April 25, 2014

Messaging Matters in Upcoming Immigration Reform

Immigration Reform

This week we are likely to see the first drafts of potential immigration reform come from the Senate. The Hispanic Leadership Network has release a short list of dos and don’ts in regards to immigration messaging. I believe this is a great start and a smart way to facilitate respectful and responsible dialogue in regards to upcoming immigration reform bills. Below is the memo that was released, you can also view the document here.

Immigration Reform

Suggested Messaging Dos and Don’ts of Immigration Reform

Conservatives have always embraced the American Dream. We celebrate the fact that we

are a nation of immigrants who have come to our country in search of opportunity and a

chance at a better future through hard work. Those are part of the guiding principles by

which we should view immigration reform, not the negative tone and harsh rhetoric that

has hurt conservatives in the past. Below are some suggested tonally sensitive messaging

points when discussing immigration proposals.

 

When engaging in conversation or doing an interview on immigration reform:

Do acknowledge that “Our current immigration system is broken and we need to fix it”

Don’t begin with “We are against amnesty”

Note: Most everyone is against amnesty and this is interpreted as being against any reform.

 

When talking about a solution for the millions here without documentation who could qualify

to get in line first with a temporary visa, then legal residence and finally citizenship:

Do use the phrase “earned legal status”

Don’t use the phrase “pathway to citizenship”

Note: This has a different meaning and can denote getting in front of the line to get citizenship – this is not true. Most Republicans and Democrats, along with 70% of Americans, support a fair system by which those who are undocumented can come forward, register with the government, pass a background check, pay a fine, learn English and get legal status first – that is earned legal status, not automatic citizenship.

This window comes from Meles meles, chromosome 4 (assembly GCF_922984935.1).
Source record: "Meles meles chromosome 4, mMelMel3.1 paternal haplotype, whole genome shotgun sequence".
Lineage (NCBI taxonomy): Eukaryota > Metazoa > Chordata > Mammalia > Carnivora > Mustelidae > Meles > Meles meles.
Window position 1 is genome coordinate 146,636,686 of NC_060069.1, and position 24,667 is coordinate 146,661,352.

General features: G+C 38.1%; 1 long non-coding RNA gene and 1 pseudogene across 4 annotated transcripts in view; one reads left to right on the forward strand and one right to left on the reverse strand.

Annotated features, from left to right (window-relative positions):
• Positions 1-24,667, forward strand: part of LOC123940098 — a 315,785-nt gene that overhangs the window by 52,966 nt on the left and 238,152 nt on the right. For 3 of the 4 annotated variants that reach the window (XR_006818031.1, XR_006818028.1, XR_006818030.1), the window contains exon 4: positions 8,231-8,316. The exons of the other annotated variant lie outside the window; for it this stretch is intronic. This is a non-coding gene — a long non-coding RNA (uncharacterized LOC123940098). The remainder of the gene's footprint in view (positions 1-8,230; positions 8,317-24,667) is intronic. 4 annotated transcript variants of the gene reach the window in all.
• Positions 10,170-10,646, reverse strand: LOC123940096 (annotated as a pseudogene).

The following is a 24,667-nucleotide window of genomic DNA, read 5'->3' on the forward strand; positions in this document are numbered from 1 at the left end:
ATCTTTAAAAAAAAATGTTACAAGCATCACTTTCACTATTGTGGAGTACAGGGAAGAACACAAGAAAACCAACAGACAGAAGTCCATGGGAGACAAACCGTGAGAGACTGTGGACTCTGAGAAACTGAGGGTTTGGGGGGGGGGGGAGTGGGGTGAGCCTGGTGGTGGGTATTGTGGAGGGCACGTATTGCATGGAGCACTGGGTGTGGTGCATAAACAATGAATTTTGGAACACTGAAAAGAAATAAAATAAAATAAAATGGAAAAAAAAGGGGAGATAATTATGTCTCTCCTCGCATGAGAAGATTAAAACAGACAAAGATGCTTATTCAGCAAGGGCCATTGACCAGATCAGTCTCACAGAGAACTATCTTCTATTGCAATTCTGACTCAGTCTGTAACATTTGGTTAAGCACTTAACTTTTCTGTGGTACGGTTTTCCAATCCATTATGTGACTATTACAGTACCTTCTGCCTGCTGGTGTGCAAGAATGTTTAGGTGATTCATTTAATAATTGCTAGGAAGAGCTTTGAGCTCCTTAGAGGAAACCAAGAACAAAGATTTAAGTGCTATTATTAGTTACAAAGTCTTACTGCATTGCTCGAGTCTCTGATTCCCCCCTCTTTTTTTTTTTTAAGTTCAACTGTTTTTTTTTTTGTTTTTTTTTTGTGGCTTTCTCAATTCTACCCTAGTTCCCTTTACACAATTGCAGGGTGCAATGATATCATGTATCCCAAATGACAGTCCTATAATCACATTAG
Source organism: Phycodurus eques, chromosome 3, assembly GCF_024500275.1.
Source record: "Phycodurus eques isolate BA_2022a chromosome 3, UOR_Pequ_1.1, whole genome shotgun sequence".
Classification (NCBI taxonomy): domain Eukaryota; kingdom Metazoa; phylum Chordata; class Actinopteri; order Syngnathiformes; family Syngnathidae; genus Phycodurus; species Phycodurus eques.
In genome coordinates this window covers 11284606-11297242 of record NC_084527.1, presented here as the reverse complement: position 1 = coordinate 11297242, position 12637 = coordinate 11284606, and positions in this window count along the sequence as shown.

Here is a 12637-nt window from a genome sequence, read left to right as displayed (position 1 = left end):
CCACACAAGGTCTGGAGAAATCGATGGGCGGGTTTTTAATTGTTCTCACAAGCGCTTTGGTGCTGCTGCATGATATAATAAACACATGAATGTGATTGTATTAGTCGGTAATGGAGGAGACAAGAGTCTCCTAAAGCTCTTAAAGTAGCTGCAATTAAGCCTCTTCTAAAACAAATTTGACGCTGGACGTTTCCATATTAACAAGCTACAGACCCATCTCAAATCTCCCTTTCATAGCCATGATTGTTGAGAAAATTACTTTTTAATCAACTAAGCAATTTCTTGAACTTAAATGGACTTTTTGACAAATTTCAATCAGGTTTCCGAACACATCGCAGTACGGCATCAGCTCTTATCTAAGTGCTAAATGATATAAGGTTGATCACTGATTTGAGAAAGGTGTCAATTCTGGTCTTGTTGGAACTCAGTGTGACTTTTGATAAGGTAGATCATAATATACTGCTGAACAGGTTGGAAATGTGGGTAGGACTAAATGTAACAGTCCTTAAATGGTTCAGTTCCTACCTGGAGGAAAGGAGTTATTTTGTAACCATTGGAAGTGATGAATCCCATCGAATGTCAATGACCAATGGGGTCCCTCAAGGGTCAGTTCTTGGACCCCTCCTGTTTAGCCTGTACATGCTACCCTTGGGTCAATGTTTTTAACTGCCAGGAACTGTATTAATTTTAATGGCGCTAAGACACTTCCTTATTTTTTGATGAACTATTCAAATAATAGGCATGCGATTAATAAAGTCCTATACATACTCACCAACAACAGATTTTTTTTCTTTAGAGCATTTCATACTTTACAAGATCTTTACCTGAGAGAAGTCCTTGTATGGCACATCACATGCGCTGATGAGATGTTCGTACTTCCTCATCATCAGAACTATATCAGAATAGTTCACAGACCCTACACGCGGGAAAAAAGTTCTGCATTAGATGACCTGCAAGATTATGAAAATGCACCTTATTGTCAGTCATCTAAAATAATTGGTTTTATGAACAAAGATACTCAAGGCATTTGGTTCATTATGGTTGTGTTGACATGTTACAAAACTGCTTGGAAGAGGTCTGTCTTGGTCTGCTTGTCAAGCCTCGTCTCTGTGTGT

When addressing securing our borders:

Do use the wording “enforcement of our borders includes more border patrol, technology,

and building a fence where it makes sense”

Don’t use phrases like “send them all back”, “electric fence”, “build a wall along the entire

border”

 

When talking about immigrants:

Do use “undocumented immigrant” when referring to those here without documentation

Don’t use the word “illegals” or “aliens”

Don’t use the term “anchor baby”

 

When addressing amnesty and earned legal status:

Do acknowledge that the true meaning of amnesty is to pardon without any penalty

Don’t label earned legal status as amnesty

Don’t characterize all Hispanics as undocumented and all undocumented as Hispanics

 

When broadly addressing reforms:

Do acknowledge that President Obama broke his promise and failed to propose any

immigration reform for five years, while using this issue as a political wedge

Do talk about the issues you support like overhauling the bureaucratic visa system, creating

a viable temporary worker program, a workable e-verify system, and border security

Don’t focus on amnesty as a tenet of immigration reform

Don’t use President Reagan’s immigration reform as an example applicable today

Note: That legislation was true amnesty; in addition, border security, fixing our visa system, and a temporary worker program were parts of the reform which were never implemented.

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